Julie Hassett speaks about her experience of going to college, and not drinking.
I, being a third-year university student, am a self-proclaimed anomaly as I am one of those few college students who don’t drink – socially or otherwise. This has left me somewhat excluded from most social groups as a result. Not that it ever bothered me too much. This is because I found other ways of entertaining myself, and more importantly socialising. These methods didn’t involve spending hours in a club-environment that I’m not comfortable with.
 
Normally if I encounter someone who hasn’t met me, and I tell them I don’t drink, they react as if it is some sort of achievement. They would usually follow up with a question about how I spend my time alternatively, and that got me thinking. What do I do?
 
College is an amazing place that allows students to really come into their own, experiment and find out what they do or do not like. For me, it came down to finding a group of like-minded friends who I could be myself with. And, since none of us were fans of the club or pub scene, we had to be more imaginative in how we spent our time.
 
In my first year of college, I formulated some of the strongest friendships through my involvement in co-founding a small D&D group. (That is, the roleplaying game Dungeons and Dragons, for those unaware.) We would meet once a week, gather together a hoard of snacks, and step into a fantasy world for several hours.
 
Many of my friends, like myself, are film students. And therein lay a great source of entertainment. More than once, I have caught myself filming my friends as they acted out some script one of us managed to conjure up, while passer-byes observed us on their way to a night out.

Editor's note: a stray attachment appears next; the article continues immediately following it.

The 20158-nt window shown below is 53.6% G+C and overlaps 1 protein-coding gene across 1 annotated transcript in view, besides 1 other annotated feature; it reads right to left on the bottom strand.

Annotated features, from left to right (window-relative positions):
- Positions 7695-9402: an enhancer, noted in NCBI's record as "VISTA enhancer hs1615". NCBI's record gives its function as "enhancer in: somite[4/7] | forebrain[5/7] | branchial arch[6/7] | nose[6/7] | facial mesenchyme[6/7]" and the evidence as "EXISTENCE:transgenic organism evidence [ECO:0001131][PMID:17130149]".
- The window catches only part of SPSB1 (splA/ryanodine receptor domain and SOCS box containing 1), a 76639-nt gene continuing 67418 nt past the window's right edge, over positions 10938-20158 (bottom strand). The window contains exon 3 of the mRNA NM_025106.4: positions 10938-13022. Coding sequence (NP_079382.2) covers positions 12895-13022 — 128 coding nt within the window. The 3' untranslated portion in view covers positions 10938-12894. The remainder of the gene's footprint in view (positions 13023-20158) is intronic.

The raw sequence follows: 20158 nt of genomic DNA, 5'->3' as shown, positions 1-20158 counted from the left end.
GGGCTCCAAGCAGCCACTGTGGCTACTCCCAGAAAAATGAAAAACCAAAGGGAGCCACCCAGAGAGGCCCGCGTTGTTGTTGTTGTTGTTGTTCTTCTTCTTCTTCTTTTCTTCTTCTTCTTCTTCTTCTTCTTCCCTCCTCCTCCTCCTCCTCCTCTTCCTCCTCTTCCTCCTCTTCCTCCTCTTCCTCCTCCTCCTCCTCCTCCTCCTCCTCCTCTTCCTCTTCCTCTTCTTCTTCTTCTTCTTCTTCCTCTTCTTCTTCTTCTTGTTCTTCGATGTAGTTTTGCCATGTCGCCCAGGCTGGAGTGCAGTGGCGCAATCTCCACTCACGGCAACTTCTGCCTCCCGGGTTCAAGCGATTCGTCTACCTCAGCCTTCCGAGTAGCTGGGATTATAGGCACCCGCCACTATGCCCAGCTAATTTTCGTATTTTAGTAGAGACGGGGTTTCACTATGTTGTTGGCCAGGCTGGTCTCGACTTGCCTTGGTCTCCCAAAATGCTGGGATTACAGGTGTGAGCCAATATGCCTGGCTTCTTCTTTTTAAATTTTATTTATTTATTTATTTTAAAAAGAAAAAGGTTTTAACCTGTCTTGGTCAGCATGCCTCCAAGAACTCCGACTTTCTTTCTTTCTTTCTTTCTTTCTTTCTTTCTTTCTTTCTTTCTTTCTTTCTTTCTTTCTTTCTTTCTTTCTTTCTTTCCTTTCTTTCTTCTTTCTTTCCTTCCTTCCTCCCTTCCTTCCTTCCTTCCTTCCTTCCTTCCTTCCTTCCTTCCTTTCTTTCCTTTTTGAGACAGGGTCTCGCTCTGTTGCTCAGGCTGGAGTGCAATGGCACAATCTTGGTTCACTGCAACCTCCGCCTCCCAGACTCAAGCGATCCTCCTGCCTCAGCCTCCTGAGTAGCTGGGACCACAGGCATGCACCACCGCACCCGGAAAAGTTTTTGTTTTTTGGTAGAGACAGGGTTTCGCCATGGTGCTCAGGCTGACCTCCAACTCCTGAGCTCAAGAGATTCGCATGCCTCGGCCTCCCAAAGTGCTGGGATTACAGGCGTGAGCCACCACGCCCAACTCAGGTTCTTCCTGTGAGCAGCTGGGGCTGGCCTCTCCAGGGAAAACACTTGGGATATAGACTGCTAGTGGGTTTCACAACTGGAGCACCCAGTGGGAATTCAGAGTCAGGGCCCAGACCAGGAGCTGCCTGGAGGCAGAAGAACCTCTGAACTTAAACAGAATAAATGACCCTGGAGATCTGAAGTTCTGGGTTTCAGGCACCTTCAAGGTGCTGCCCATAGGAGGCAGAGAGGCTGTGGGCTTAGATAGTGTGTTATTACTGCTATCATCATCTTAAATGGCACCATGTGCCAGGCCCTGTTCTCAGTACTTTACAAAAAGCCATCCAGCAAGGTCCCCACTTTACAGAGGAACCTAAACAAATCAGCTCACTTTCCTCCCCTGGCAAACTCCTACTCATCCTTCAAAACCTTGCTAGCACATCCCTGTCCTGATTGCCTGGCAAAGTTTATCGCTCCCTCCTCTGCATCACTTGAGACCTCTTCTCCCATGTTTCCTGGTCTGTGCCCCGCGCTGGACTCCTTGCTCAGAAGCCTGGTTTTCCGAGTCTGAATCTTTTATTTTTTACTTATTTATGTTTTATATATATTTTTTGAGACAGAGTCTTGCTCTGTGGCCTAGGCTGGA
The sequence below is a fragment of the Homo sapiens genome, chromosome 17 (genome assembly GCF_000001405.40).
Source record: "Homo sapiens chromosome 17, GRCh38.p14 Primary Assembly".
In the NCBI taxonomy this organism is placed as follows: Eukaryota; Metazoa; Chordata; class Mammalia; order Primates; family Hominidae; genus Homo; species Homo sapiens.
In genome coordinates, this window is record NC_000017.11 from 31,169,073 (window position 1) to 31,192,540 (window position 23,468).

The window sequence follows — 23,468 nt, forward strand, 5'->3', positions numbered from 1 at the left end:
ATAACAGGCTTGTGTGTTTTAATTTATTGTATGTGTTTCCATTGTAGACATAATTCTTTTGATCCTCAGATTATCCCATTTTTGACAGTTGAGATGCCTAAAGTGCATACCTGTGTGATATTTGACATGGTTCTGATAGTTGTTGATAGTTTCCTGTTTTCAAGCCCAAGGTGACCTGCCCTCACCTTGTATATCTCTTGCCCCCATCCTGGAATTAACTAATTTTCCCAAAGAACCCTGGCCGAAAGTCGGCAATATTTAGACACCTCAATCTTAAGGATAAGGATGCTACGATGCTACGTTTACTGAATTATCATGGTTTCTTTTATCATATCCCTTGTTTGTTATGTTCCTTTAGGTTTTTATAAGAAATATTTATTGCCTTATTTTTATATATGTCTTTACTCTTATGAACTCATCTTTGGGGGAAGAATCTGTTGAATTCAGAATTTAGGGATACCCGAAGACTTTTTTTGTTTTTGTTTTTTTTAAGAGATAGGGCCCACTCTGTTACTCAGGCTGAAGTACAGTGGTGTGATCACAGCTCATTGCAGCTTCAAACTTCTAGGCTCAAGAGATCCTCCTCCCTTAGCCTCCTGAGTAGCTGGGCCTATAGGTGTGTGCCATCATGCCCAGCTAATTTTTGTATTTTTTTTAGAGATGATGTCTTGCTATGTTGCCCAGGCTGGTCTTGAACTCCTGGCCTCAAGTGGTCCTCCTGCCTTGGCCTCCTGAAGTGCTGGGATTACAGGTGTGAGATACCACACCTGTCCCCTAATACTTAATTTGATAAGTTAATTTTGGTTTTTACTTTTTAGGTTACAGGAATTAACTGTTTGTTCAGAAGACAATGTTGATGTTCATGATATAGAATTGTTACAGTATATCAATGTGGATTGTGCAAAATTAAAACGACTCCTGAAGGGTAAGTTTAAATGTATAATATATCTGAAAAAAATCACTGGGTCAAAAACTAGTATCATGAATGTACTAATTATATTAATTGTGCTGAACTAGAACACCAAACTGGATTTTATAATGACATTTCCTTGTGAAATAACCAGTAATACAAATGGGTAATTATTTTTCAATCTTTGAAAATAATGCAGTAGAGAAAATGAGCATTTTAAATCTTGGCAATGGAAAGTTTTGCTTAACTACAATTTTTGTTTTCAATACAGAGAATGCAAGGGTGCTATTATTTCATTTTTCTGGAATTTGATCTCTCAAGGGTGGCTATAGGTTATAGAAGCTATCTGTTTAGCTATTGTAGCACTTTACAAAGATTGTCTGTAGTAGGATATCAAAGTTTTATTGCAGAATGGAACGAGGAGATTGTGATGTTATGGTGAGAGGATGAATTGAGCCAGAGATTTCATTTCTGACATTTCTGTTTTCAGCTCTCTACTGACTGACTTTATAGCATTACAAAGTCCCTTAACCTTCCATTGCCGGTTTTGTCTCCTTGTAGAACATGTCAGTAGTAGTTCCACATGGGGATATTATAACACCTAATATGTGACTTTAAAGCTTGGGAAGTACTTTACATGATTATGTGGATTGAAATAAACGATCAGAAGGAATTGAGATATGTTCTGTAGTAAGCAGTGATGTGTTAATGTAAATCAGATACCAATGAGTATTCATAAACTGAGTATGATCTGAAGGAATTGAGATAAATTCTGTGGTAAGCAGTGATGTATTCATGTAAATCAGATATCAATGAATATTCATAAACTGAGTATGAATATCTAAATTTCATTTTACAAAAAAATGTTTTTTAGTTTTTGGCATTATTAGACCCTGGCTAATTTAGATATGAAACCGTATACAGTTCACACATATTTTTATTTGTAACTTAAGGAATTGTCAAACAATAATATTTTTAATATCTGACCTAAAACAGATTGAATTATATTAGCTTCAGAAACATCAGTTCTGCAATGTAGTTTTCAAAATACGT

It’s not a very difficult thing to do, to find alternatives to going-out. While the idea doesn’t appeal to me in the slightest, I don’t blame people who enjoy it. Although, not drinking has, admittedly, some downfalls.
 
Firstly, some people consider you to be odd when you tell them they don’t drink. I’ve missed out on a lot of drama and points of conversation by opting to stay at home. People who go out appear to always be in constant commentary with one another, speaking about things which I don’t really understand and it is like they have some sort of private joke between them.
 
Coming to college, it also made it difficult to find friends. For the first month, our class would have weekly nights out to help people get to know each other. Me, sticking to my guns, refused to go and ended up missing on that bonding element. I sat at home, thinking it was unfair that the only classbonding sessions took place in an alcohol-filled environment, until I came to grips with the idea that this was the social norm.
 
Having said that, a few years on, I realise that, even if I did go out more, either in secondary school or my early college days, I would have spent hours wishing my nights away. I would have forced myself to enter into an environment I genuinely felt uncomfortable in. In a mindset like that, how could I ever have bonded with people? This is a thought I still hold to. Admittedly, it is easier to get by now that I have a group of amazing people around me, who would much rather spend a night in with some pizza and a good movie and a long chat, rather than go out and drink the night away. So, it’s not all hopeless. It just takes some patience, and some initiative to go out and find new things to get involved in!